Thursday, May 11, 2017

Dudley S. Corlett (ca. 1880-1946)

Agricultural Expert, Public Speaker, Author, Playwright, Orientalist, Occultist
Born ca. Feb. 1880, Sutton, Surrey, England
Died January 25, 1946, 58 Rue el-Assa, Tangier, Morocco

Dudley Stuart Corlett was baptized on February 15, 1880, at All Saints Church in Benhilton, Sutton, Surrey, England. Presumably, he was born shortly before that, probably in the first half of February 1880. His parents were Stuart N. Corlett and Flora Corlett. His mother's name was fitting, for Dudley S. Corlett became an expert in tropical agriculture and an officer in the operation of botanical gardens in Ceylon and the United States.

Corlett traveled in Latin America, the Caribbean, and the United States and served in the oriental service of the British army, attaining in his twenty years of service the rank of captain. He was stationed for a year in Abyssinia (Ethiopia) and knew Emperor Haile Selassie. Corlett also served in India, Egypt, and Sudan. For four years, he was director of the Economic Experiment Station at Peradiniya Botanical Gardens, Ceylon. An article from 1935 observed: "He was in close touch with eastern peoples, their religions, and customs, and made a special study of archaeology and ancient philosophies." (1)

From about 1920 onwards, Dudley S. Corlett lived in the United States, in southern California. There he worked as an author, public speaker, and secretary of the California Botanical Garden Association. He was also on the Board of Governors of that organization with William Randolph Hearst, Douglas Fairbanks, and Mary Pickford, among others. He may have lectured on tropical agriculture at the University of Southern California. He also gave lectures to clubs and other groups on botanical gardens, China, Egypt, Abyssinia (Ethiopia), the Mayan Indians, and so on. Among his other topics was the theory that the lost continent of Atlantis was the birthplace of mankind. A list of Corlett's articles and other works:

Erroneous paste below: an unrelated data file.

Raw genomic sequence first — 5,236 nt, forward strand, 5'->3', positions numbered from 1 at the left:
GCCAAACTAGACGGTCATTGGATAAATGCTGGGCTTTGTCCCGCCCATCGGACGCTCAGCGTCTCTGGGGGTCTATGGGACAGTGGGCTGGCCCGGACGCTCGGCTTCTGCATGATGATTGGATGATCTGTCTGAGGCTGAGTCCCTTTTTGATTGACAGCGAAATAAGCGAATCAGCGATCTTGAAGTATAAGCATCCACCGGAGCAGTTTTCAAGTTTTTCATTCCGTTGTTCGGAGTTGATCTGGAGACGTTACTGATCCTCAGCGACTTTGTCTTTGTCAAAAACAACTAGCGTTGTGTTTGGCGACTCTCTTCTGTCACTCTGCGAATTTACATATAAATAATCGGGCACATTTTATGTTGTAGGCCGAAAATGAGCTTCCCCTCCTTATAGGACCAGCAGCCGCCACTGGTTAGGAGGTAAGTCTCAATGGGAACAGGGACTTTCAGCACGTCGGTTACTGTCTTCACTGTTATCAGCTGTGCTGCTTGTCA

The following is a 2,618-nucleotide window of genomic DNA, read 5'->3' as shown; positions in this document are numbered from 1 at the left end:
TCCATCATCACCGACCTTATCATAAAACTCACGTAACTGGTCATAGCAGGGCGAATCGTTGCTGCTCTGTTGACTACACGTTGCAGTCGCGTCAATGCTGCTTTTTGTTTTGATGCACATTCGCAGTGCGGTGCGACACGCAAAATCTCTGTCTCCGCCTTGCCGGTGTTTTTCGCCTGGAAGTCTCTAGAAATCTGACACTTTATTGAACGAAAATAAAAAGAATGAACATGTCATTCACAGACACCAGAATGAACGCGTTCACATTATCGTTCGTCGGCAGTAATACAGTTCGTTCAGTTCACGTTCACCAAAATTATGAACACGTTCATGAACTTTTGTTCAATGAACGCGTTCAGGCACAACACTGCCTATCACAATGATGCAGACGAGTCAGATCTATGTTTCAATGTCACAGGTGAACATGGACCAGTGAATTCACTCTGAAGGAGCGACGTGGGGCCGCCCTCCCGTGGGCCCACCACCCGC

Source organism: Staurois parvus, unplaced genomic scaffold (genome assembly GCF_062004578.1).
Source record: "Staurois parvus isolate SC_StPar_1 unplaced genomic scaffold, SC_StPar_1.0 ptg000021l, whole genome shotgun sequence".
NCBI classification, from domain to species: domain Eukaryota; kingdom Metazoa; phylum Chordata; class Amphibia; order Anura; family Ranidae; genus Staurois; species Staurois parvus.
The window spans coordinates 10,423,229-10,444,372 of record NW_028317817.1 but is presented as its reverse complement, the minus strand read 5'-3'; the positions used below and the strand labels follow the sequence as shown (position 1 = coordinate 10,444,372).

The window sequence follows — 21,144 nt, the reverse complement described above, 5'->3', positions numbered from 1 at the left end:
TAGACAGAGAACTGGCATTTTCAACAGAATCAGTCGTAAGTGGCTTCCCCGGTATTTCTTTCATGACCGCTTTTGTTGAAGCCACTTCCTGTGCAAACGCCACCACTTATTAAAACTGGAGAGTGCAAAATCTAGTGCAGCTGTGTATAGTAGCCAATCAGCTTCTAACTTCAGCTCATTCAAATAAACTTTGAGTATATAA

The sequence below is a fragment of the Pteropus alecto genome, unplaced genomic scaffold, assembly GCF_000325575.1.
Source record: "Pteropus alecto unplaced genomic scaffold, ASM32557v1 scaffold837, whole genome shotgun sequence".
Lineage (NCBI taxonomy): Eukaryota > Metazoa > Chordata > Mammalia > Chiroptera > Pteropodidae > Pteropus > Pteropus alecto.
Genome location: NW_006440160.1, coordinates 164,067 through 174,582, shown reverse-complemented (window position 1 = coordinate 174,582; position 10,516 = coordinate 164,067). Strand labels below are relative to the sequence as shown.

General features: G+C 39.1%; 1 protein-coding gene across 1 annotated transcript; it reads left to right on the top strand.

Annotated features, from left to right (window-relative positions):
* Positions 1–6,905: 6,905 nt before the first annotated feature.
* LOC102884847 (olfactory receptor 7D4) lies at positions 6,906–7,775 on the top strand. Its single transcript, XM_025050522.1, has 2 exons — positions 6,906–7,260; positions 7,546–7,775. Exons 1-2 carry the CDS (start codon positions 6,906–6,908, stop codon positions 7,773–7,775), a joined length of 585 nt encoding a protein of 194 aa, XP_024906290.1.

• Experiments in Manuring of Cocoa, Department of Agriculture, Ceylon, Bulletin No. 26, with M. Kelway Bamber (1916)
  • "Notes on the Products of Harer Plateau, Abyssinia: A Report" (1917)
  • "The Charm of Chocolate," Los Angeles Times (Nov. 21, 1920)
  • "The Snare of Sugar," Los Angeles Times (Nov. 28, 1920)
  • "The Tragedy of Rubber," Los Angeles Times (Dec. 12, 1920)
  • "The Stars in Their Courses--A Contrast," Los Angeles Times (Jan. 1, 1922)
  • "The Gardens of Cashmir" Art and Archaeology (Nov./Dec. 1922?)
  • The Magic Art of Egypt (1923)
  • "The Ancient Land of Punt," Travel (Apr. 1923)
  • "The Kohl Pots of Egypt," Vogue (Sept. 1, 1923)
  • "Art on the Screen: or the Film of Tutankhamen," Art and Archaeology (Dec. 1923)
  • Article, Art and Archaeology (Oct. 1924)
  • "The Black Crucifix of Esquipulas," Los Angeles Times (June 28, 1925)
  • "Romance of Botanic Gardens," Los Angeles Times (Mar. 13, 1927)
  • "A Garden in Mandeville Canyon," Los Angeles Times (May 27, 1928)
Dudley S. Corlett was also the author of a play called Amber from about 1926 and one story (with Bruce Bryan) for Oriental Stories, a short-lived companion magazine to Weird Tales. He died of heart failure on January 25, 1946, at 58 Rue el-Assa, Tangier, Morocco.

Dudley S. Corlett's Story in Oriental Stories
"The Dancer of Quena," with Bruce Bryan (Spring 1932)

Further Reading
Numerous articles by and about Corlett are available on the Internet.

Notes
(1) Covina Argus (Calif.), Oct. 18, 1935, p. 6.

Dudley S. Corlett had an article in this issue of Travel, from April 1923 (the month after Weird Tales began). I have shown it here not only for art's sake but also to point out a similarity--namely, the two-color process--between this cover and those of Weird Tales from the same period. It was a cheap way to get color on a magazine cover without breaking your printing budget.


Text copyright 2017 Terence E. Hanley

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